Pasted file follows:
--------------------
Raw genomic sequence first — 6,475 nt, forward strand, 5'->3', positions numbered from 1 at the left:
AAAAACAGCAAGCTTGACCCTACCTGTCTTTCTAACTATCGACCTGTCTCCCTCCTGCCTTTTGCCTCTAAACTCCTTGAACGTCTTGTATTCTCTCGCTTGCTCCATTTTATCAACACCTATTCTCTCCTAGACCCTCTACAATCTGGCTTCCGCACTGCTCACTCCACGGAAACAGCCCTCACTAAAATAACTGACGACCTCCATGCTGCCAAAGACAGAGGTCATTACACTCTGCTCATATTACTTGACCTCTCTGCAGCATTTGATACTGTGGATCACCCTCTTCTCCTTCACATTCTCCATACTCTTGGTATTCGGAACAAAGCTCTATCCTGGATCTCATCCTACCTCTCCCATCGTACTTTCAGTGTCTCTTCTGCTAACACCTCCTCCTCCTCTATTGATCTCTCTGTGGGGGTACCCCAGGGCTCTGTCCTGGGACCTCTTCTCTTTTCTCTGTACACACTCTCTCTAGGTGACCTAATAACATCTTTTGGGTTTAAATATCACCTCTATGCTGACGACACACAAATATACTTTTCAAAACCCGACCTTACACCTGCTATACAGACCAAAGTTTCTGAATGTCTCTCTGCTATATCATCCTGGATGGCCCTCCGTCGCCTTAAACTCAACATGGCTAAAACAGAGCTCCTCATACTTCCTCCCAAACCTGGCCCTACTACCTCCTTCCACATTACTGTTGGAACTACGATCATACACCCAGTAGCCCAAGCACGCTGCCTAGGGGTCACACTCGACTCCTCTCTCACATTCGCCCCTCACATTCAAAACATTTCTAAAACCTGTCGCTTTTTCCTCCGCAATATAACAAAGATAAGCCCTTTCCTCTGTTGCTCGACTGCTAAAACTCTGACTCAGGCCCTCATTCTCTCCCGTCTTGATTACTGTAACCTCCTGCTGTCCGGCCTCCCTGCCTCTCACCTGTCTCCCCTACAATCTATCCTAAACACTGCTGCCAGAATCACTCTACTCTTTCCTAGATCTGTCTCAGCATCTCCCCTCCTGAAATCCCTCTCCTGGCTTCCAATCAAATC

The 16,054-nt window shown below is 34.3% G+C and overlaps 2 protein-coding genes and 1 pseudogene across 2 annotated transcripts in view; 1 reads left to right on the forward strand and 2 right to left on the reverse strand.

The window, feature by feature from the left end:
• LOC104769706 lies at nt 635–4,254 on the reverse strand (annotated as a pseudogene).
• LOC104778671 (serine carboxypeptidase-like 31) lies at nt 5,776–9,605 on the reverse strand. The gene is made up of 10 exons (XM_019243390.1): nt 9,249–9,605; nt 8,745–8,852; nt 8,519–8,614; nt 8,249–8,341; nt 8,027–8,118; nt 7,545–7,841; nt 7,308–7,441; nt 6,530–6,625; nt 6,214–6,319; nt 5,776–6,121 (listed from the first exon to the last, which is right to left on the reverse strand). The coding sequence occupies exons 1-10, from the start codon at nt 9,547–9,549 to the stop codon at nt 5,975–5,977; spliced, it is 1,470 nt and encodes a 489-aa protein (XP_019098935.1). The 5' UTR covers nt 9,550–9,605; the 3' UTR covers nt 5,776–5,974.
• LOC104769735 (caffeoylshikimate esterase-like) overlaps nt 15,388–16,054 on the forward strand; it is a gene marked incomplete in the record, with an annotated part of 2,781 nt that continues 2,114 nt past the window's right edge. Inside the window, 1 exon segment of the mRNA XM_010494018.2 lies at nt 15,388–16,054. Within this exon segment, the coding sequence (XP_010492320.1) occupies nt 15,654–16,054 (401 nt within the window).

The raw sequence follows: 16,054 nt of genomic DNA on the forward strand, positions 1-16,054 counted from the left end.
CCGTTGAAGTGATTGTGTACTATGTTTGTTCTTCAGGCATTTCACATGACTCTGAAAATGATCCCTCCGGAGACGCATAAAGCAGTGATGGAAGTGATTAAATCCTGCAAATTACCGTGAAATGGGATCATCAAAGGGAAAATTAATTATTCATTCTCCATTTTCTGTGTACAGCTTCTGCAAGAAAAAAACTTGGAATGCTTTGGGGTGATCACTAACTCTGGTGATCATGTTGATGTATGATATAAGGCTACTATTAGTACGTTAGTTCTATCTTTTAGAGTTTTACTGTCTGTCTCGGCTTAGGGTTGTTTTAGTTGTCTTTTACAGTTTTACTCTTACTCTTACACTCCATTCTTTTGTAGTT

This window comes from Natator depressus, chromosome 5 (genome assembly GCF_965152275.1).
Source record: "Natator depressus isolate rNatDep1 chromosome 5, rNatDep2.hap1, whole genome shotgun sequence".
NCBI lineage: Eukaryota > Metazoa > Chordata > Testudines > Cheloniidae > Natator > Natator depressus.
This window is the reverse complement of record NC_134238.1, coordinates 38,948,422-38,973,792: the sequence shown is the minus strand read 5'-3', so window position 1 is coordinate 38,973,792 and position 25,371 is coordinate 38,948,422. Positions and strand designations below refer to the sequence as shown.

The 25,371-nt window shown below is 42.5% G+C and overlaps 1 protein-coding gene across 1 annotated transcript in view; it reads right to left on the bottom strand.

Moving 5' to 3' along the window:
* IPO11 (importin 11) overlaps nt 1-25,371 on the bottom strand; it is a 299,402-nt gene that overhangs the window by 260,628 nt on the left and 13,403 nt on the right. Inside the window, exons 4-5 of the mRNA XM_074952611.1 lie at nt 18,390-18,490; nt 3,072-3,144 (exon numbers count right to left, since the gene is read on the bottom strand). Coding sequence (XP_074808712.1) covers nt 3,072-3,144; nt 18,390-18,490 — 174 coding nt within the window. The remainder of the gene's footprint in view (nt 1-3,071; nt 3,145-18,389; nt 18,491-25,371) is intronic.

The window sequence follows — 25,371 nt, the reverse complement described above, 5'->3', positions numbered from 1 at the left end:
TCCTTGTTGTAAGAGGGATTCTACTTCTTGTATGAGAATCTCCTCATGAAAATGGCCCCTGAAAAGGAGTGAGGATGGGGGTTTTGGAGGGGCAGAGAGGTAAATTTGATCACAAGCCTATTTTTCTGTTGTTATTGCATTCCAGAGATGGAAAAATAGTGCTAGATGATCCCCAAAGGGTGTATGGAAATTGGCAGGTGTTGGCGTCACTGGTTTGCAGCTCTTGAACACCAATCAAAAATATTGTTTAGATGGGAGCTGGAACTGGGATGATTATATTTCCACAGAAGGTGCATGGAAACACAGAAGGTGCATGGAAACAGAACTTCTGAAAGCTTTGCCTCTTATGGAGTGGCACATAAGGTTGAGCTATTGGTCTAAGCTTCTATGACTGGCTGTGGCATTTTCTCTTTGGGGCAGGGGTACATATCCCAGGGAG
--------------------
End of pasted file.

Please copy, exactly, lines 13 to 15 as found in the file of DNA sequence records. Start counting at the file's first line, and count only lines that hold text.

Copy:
This window is the reverse complement of record NC_134238.1, coordinates 38,948,422-38,973,792: the sequence shown is the minus strand read 5'-3', so window position 1 is coordinate 38,973,792 and position 25,371 is coordinate 38,948,422. Positions and strand designations below refer to the sequence as shown.

The 25,371-nt window shown below is 42.5% G+C and overlaps 1 protein-coding gene across 1 annotated transcript in view; it reads right to left on the bottom strand.

Moving 5' to 3' along the window: